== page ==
An interview with Sir Chris Hoy at Le Mans
Watch a video interview with the six times gold medal winner here
Unless Sir Bradley Wiggins, Dame Sarah Storey or Sir Steve Redgrave happen to be reading this, I think I can fairly confidently say that Sir Chris Hoy is different to you and me. And yet… he also isn’t that different. Like you and me, he loves cars and not just cars, but driving. Always has. And, probably like many of us, he used to dream of competing at the world’s greatest motor race. But even when he retired from professional pedalling, taking it any further than the trackdays he’d always done wasn’t something he ever thought was possible.
However, winning six gold medals at the Olympics brings opportunities and Hoy has grabbed his subsequent chance to go motor racing at the highest level with both hands. From his first steps in Radicals, then through British GTs and the ELMS with Nissan, to Le Mans itself he has thrown himself into the opportunity with all of the same enthusiasm, delight and verve that I think any of us would display given the same chance. I’ve bumped into Sir Chris in various pitlanes a few times during the last three years and every time he has been smiling and revelling in the driving. He’s very aware that he is living lots of petrolheads’ dreams and, rather endearingly, he still has the air of someone that has to pinch themselves to check it’s really happening.
Everyone I’ve spoken to has been impressed with his abilities behind the wheel too. I remember Andy Wallace, who did some coaching with him during his first year, commenting on the speed at which Hoy picked things up. I randomly met Grant Wardrop, who has been producing a documentary about it all (and is also an evo reader), and noted that Hoy has never crashed any of the cars he’s raced, which is quite an achievement. Hoy’s rise through the ranks has undoubtedly been meteoric but he has stepped up to the plate every time. Again that self-awareness has meant that he has wanted to do the huge opportunity justice at every stage and to that extent he has switched the dedication, application to improvement and sheer professionalism that won him the Gold medals on a bicycle into learning how to race a car.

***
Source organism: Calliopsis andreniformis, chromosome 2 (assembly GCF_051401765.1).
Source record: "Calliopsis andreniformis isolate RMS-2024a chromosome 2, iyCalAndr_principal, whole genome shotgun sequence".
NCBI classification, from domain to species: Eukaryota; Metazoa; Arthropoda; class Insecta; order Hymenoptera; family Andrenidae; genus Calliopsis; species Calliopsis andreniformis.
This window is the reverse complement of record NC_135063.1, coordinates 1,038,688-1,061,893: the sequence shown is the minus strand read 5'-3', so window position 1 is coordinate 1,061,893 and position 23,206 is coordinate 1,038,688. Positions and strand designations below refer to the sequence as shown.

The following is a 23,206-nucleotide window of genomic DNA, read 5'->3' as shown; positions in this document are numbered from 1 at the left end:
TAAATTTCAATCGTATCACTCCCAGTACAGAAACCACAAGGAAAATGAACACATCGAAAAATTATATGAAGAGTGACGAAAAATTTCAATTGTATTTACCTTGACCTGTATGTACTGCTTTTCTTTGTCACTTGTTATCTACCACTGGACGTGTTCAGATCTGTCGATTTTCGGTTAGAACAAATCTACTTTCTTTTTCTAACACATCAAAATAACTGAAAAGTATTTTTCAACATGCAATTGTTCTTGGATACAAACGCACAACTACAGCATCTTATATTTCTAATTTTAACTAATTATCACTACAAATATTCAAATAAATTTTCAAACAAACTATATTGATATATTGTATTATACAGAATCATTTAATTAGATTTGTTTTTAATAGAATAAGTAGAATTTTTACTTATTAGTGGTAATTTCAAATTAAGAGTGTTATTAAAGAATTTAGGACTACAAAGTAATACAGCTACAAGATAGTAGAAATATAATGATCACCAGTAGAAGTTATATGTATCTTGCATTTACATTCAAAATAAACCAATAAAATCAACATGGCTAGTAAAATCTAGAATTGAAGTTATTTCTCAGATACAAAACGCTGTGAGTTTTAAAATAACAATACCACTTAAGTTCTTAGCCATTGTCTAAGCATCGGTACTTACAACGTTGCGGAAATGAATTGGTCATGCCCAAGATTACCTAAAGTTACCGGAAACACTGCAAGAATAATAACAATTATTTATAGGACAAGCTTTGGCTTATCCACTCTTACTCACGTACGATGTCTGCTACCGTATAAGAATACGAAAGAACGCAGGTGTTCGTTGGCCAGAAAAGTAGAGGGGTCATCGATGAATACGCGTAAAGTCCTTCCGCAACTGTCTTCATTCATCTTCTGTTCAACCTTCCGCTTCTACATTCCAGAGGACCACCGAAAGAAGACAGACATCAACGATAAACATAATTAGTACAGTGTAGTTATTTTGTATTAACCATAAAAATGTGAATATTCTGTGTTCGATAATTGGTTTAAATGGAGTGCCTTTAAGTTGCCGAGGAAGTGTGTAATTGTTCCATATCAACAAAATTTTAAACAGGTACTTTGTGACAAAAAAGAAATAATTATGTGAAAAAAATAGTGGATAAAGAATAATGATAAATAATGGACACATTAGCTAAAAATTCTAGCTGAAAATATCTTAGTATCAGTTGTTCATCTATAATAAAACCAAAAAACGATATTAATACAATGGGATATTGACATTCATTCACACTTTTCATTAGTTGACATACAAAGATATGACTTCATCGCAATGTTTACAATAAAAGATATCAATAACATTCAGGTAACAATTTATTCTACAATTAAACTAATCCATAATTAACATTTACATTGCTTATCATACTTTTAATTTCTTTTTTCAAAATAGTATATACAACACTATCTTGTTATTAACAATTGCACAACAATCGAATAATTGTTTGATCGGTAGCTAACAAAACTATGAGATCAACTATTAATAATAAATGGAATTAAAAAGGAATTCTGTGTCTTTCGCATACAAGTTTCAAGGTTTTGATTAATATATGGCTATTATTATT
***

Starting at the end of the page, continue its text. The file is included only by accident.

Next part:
When he arrived at Le Mans last week with the relatively small Algarve Pro Racing outfit, he wanted to feel like he deserved his place in the number 25 LMP2 car and wasn’t some celebrity ballast in the team. His triple stint during the early hours of Sunday morning and the times he set the way to their 17th place overall finish showed beyond doubt that he deserved to be there, living the dream.